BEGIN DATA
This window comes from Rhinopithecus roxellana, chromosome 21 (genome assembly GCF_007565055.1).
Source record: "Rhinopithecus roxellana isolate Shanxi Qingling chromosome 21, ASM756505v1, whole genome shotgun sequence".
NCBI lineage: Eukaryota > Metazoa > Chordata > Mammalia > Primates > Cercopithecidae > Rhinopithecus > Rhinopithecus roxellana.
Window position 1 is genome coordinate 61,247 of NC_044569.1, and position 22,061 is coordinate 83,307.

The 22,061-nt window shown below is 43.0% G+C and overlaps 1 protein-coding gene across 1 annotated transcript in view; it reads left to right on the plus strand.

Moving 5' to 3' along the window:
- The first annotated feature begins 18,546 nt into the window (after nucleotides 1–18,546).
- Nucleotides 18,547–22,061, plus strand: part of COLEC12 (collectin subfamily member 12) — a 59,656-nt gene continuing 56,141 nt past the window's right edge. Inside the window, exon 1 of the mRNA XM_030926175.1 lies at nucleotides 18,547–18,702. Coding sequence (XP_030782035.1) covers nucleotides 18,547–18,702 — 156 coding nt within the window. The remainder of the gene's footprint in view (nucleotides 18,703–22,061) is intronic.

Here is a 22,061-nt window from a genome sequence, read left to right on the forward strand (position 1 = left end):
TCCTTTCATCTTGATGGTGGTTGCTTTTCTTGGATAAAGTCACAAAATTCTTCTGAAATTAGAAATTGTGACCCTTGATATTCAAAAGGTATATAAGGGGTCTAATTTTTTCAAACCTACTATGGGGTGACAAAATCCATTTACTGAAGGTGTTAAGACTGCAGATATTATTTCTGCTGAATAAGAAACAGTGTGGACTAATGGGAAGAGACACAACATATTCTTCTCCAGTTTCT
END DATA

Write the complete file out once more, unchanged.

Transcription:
This window comes from Rhinopithecus roxellana, chromosome 21 (genome assembly GCF_007565055.1).
Source record: "Rhinopithecus roxellana isolate Shanxi Qingling chromosome 21, ASM756505v1, whole genome shotgun sequence".
NCBI lineage: Eukaryota > Metazoa > Chordata > Mammalia > Primates > Cercopithecidae > Rhinopithecus > Rhinopithecus roxellana.
Window position 1 is genome coordinate 61,247 of NC_044569.1, and position 22,061 is coordinate 83,307.

The 22,061-nt window shown below is 43.0% G+C and overlaps 1 protein-coding gene across 1 annotated transcript in view; it reads left to right on the plus strand.

Moving 5' to 3' along the window:
- The first annotated feature begins 18,546 nt into the window (after nucleotides 1–18,546).
- Nucleotides 18,547–22,061, plus strand: part of COLEC12 (collectin subfamily member 12) — a 59,656-nt gene continuing 56,141 nt past the window's right edge. Inside the window, exon 1 of the mRNA XM_030926175.1 lies at nucleotides 18,547–18,702. Coding sequence (XP_030782035.1) covers nucleotides 18,547–18,702 — 156 coding nt within the window. The remainder of the gene's footprint in view (nucleotides 18,703–22,061) is intronic.

Here is a 22,061-nt window from a genome sequence, read left to right on the forward strand (position 1 = left end):
TCCTTTCATCTTGATGGTGGTTGCTTTTCTTGGATAAAGTCACAAAATTCTTCTGAAATTAGAAATTGTGACCCTTGATATTCAAAAGGTATATAAGGGGTCTAATTTTTTCAAACCTACTATGGGGTGACAAAATCCATTTACTGAAGGTGTTAAGACTGCAGATATTATTTCTGCTGAATAAGAAACAGTGTGGACTAATGGGAAGAGACACAACATATTCTTCTCCAGTTTCT